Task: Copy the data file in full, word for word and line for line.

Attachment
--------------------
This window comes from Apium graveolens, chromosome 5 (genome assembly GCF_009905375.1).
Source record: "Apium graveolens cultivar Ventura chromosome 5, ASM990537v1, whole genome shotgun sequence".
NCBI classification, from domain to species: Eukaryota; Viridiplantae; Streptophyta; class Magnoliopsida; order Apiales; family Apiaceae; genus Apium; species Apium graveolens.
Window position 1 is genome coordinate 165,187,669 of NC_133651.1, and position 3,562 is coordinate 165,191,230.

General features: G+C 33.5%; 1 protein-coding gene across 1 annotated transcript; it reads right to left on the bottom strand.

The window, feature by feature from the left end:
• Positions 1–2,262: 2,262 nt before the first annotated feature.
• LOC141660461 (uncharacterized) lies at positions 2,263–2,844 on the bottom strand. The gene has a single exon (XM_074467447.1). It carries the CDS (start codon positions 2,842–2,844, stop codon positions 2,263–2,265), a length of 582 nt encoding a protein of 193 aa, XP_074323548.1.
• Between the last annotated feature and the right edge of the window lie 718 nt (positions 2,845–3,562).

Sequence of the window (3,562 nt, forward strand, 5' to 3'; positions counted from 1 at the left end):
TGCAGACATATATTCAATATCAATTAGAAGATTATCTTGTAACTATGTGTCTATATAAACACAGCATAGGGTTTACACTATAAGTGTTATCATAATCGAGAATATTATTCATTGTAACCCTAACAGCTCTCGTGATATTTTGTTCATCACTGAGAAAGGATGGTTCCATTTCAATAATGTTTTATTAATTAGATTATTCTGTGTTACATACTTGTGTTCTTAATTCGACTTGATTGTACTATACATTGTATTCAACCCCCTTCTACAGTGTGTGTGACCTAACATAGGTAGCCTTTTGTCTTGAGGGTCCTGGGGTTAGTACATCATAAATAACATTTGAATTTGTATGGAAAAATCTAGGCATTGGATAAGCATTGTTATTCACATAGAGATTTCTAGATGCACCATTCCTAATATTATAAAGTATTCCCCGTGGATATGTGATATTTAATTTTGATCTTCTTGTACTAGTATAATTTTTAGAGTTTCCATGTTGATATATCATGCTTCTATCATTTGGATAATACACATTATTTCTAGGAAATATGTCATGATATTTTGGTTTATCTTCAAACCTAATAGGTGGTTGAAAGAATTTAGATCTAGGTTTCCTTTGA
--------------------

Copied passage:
This window comes from Apium graveolens, chromosome 5 (genome assembly GCF_009905375.1).
Source record: "Apium graveolens cultivar Ventura chromosome 5, ASM990537v1, whole genome shotgun sequence".
NCBI classification, from domain to species: Eukaryota; Viridiplantae; Streptophyta; class Magnoliopsida; order Apiales; family Apiaceae; genus Apium; species Apium graveolens.
Window position 1 is genome coordinate 165,187,669 of NC_133651.1, and position 3,562 is coordinate 165,191,230.

General features: G+C 33.5%; 1 protein-coding gene across 1 annotated transcript; it reads right to left on the bottom strand.

The window, feature by feature from the left end:
• Positions 1–2,262: 2,262 nt before the first annotated feature.
• LOC141660461 (uncharacterized) lies at positions 2,263–2,844 on the bottom strand. The gene has a single exon (XM_074467447.1). It carries the CDS (start codon positions 2,842–2,844, stop codon positions 2,263–2,265), a length of 582 nt encoding a protein of 193 aa, XP_074323548.1.
• Between the last annotated feature and the right edge of the window lie 718 nt (positions 2,845–3,562).

Sequence of the window (3,562 nt, forward strand, 5' to 3'; positions counted from 1 at the left end):
TGCAGACATATATTCAATATCAATTAGAAGATTATCTTGTAACTATGTGTCTATATAAACACAGCATAGGGTTTACACTATAAGTGTTATCATAATCGAGAATATTATTCATTGTAACCCTAACAGCTCTCGTGATATTTTGTTCATCACTGAGAAAGGATGGTTCCATTTCAATAATGTTTTATTAATTAGATTATTCTGTGTTACATACTTGTGTTCTTAATTCGACTTGATTGTACTATACATTGTATTCAACCCCCTTCTACAGTGTGTGTGACCTAACATAGGTAGCCTTTTGTCTTGAGGGTCCTGGGGTTAGTACATCATAAATAACATTTGAATTTGTATGGAAAAATCTAGGCATTGGATAAGCATTGTTATTCACATAGAGATTTCTAGATGCACCATTCCTAATATTATAAAGTATTCCCCGTGGATATGTGATATTTAATTTTGATCTTCTTGTACTAGTATAATTTTTAGAGTTTCCATGTTGATATATCATGCTTCTATCATTTGGATAATACACATTATTTCTAGGAAATATGTCATGATATTTTGGTTTATCTTCAAACCTAATAGGTGGTTGAAAGAATTTAGATCTAGGTTTCCTTTGA